'Reverse vaccine' for Type 1 diabetes seems to pass human test
Attempts at new treatments and cures have focused on suppressing large portions of the immune system — sometimes using powerful drugs developed for other conditions, such as the blood cancer lymphoma. Steinman called this the "big hammer" approach.
"We're trying to do something different," he said. "We want to eliminate just the immune cells that attack the insulin-producing cells in the pancreas."
Steinman and his team designed a molecule that contained the gene for making proinsulin, the precursor to insulin. The molecule also included instructions for triggering the killer cells' response and then shutting it down.
If everything went as planned, the DNA molecule would suppress the killer cells and allow the pancreatic cells to function properly, producing insulin.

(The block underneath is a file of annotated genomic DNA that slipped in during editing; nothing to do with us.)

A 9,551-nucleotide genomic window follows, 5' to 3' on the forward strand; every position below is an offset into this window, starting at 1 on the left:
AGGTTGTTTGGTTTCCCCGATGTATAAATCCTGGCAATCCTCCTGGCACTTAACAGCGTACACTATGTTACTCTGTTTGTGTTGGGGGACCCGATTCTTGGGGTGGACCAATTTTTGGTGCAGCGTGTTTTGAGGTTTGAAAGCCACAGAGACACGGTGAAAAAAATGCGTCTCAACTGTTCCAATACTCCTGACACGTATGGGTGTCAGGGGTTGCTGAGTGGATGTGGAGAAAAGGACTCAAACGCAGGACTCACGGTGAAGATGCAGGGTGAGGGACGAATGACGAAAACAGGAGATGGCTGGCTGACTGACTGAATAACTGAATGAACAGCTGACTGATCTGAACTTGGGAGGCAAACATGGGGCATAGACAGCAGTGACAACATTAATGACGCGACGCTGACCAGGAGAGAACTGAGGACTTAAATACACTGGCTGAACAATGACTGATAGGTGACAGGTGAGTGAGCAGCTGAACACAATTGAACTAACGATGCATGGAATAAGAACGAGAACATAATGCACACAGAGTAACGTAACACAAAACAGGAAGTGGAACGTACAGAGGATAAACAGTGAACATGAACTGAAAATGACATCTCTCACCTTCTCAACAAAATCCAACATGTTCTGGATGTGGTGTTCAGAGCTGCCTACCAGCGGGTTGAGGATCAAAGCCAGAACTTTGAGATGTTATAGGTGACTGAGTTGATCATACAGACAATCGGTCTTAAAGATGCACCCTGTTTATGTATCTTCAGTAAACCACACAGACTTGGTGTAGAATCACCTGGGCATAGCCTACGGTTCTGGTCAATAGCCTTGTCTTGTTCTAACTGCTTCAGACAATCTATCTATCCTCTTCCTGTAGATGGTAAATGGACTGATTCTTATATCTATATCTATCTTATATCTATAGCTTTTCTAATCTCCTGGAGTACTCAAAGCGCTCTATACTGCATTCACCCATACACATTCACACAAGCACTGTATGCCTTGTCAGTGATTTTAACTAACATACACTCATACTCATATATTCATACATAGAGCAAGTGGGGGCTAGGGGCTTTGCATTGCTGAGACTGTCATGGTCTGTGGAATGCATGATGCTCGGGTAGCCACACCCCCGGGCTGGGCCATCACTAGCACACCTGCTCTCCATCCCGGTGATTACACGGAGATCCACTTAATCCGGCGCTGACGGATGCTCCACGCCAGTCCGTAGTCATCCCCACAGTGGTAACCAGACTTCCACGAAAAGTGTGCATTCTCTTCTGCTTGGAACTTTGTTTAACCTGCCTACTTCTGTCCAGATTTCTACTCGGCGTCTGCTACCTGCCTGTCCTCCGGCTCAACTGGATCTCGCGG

After successful trials with diabetic mice, the team prepared to test its vaccine on humans. They selected 80 volunteers ages 18 to 40 who had been diagnosed with Type 1 diabetes within the last five years. After that time, many Type 1 sufferers have already lost all of their insulin-producing cells, Steinman said. (Although many people with Type 1 diabetes are diagnosed as children, the researchers avoided testing their reverse vaccine on kids because of safety concerns.)
Two-thirds of the study volunteers received the reverse vaccine in one of four doses ranging from 0.3 to 6.0 milligrams. The rest of the volunteers got a placebo. Injections were made once a week for 12 weeks.
Throughout the study, both the experimental and placebo groups also received insulin replacement therapy. All subjects were monitore Continue reading